NLRB Issues Complaint Against Apple

The National Labor Relations Board has issued a complaint against Apple over accusations that it interrogated its retail workers about their union support and prevented pro-labor fliers in a store break room.

The Communications Workers of America told the N.L.R.B. in May that Apple had violated several labor laws in an attempt to stymie labor organizers at its World Trade Center store in New York. The union accused Apple of interrogating and surveilling staff, requiring workers to attend anti-union speeches and restricting placement of union fliers.

The agency found merit in two of those claims.

Sara Steffens, the secretary-treasurer for the Communications Workers of America, praised the N.L.R.B. on Tuesday for holding Apple accountable. “Apple has a choice,” she said in a statement. “Does it want to be known for intimidating its workers and creating a culture of fear, or does it want to live up to its stated values and welcome true collaboration with all of its employees?”

An Apple spokesman said the company disagreed with the union’s claims and looked “forward to presenting the facts.” He added that the company valued the work of its retail staff.

An N.L.R.B. judge will hold a hearing about the matter on Dec. 13, unless the parties settle, an agency spokeswoman said.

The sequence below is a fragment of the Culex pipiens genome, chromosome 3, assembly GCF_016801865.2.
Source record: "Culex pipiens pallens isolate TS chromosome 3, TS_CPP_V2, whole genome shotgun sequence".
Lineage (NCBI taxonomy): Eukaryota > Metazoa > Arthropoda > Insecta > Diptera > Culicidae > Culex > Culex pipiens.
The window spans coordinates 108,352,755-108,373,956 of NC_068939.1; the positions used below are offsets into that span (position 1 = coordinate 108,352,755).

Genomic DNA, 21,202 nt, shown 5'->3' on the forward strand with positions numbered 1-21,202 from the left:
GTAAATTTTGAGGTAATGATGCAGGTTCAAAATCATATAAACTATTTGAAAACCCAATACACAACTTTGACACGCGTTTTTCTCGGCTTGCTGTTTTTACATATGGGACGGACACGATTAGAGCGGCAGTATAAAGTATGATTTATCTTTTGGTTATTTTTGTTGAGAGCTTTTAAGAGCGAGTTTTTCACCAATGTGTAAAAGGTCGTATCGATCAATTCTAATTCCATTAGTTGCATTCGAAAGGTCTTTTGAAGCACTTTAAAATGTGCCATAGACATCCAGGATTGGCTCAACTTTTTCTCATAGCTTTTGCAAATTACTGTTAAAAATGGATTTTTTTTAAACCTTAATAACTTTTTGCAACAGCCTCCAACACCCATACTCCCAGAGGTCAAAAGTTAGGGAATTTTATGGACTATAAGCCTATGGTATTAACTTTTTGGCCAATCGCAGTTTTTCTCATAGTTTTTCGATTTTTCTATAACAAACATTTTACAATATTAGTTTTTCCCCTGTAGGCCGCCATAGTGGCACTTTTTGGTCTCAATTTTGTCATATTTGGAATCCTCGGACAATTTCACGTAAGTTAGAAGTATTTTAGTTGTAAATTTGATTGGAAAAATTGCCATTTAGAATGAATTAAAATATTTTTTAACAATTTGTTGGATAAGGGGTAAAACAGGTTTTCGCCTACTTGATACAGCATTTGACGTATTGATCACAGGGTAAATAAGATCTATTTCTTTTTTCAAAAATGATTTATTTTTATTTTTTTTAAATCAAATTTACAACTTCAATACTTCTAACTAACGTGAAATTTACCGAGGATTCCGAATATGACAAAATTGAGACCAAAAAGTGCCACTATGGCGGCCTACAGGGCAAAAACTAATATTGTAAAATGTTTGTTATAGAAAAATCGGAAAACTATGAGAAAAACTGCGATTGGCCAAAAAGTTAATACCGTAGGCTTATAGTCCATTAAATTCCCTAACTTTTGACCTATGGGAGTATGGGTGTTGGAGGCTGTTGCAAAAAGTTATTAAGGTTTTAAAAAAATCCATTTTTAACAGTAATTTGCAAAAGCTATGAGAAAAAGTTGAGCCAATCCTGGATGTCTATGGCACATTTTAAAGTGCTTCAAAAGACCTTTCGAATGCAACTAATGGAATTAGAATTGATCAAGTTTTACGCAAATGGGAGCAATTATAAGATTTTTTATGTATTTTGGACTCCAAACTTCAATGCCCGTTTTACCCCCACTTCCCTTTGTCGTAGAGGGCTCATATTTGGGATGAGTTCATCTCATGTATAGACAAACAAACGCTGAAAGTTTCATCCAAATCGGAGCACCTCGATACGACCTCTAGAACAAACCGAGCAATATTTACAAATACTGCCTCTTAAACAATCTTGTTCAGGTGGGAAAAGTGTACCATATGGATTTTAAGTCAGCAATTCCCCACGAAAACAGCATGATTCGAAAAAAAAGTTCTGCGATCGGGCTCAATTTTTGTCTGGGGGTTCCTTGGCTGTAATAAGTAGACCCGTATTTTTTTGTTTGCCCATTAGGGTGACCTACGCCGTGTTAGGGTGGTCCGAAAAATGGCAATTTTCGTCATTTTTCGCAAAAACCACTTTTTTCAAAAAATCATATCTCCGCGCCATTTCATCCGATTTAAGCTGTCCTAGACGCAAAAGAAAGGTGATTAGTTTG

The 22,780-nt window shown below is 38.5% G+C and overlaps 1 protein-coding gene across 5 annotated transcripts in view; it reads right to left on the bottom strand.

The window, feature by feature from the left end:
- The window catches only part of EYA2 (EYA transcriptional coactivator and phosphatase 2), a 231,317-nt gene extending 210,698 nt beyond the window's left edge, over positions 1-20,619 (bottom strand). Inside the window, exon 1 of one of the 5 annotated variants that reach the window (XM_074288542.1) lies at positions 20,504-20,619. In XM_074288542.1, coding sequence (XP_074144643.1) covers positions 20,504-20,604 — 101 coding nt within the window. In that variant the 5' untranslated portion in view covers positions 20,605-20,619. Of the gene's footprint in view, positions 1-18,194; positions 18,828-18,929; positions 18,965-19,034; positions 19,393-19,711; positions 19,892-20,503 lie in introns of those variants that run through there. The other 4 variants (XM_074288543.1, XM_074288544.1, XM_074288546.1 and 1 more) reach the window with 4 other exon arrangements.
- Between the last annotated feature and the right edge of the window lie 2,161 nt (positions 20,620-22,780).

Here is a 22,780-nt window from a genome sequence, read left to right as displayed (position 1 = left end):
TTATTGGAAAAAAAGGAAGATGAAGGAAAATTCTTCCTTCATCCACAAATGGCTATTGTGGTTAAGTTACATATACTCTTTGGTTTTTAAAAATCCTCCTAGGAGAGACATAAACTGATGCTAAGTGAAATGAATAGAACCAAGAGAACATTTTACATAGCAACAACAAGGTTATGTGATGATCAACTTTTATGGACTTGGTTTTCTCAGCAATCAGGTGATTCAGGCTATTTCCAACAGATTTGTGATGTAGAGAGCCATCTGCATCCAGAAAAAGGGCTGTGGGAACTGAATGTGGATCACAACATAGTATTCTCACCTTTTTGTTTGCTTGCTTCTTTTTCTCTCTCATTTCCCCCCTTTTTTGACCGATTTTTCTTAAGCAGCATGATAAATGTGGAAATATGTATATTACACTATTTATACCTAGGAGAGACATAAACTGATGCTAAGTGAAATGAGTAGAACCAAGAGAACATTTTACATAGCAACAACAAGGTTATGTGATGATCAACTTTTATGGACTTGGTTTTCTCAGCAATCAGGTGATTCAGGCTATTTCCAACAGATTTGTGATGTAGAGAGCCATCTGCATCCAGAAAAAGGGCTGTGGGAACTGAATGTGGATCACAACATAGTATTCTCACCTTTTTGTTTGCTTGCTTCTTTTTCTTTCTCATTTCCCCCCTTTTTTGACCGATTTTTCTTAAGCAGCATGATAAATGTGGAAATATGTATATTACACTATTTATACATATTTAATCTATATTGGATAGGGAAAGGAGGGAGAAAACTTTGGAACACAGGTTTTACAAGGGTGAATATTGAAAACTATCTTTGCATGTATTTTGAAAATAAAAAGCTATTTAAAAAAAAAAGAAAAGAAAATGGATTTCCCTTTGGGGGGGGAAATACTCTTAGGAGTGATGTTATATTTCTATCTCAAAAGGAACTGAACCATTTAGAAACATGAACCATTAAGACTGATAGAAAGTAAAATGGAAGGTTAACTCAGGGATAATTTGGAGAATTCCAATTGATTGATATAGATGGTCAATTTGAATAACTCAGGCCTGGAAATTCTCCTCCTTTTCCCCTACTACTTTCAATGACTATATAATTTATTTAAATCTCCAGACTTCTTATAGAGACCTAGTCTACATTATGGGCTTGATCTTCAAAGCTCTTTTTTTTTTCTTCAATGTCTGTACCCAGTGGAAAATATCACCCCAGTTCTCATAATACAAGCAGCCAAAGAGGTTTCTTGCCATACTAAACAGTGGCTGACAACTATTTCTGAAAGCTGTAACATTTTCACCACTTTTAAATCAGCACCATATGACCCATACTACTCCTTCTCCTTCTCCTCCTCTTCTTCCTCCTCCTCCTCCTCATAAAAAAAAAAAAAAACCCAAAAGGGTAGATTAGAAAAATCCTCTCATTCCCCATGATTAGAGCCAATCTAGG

The accusations against Apple have been at the heart of a dispute between the union and the company over tactics that Apple deployed last spring at three stores in New York, Atlanta and Towson, Md., that began to organize. The company equipped store managers with talking points that emphasized that joining a union could result in fewer promotions and inflexible hours. It also said it would increase wages to $22 an hour from $20.

In the face of Apple’s efforts, union drives stalled at the World Trade Center store and the Cumberland Mall store in Atlanta. Employees at the World Trade Center have yet to hold an election, and those at the Atlanta store abandoned their planned election.

In May, the Communications Workers of America also filed a charge that employees in Atlanta were required to listen to anti-union propaganda during mandatory meetings. The N.L.R.B. has not yet weighed in on that charge.

In June, employees at the Towson store became the first to unionize at Apple, with two-thirds voting to join the union. Apple employees in Oklahoma City will vote next week on whether their store will become the second.

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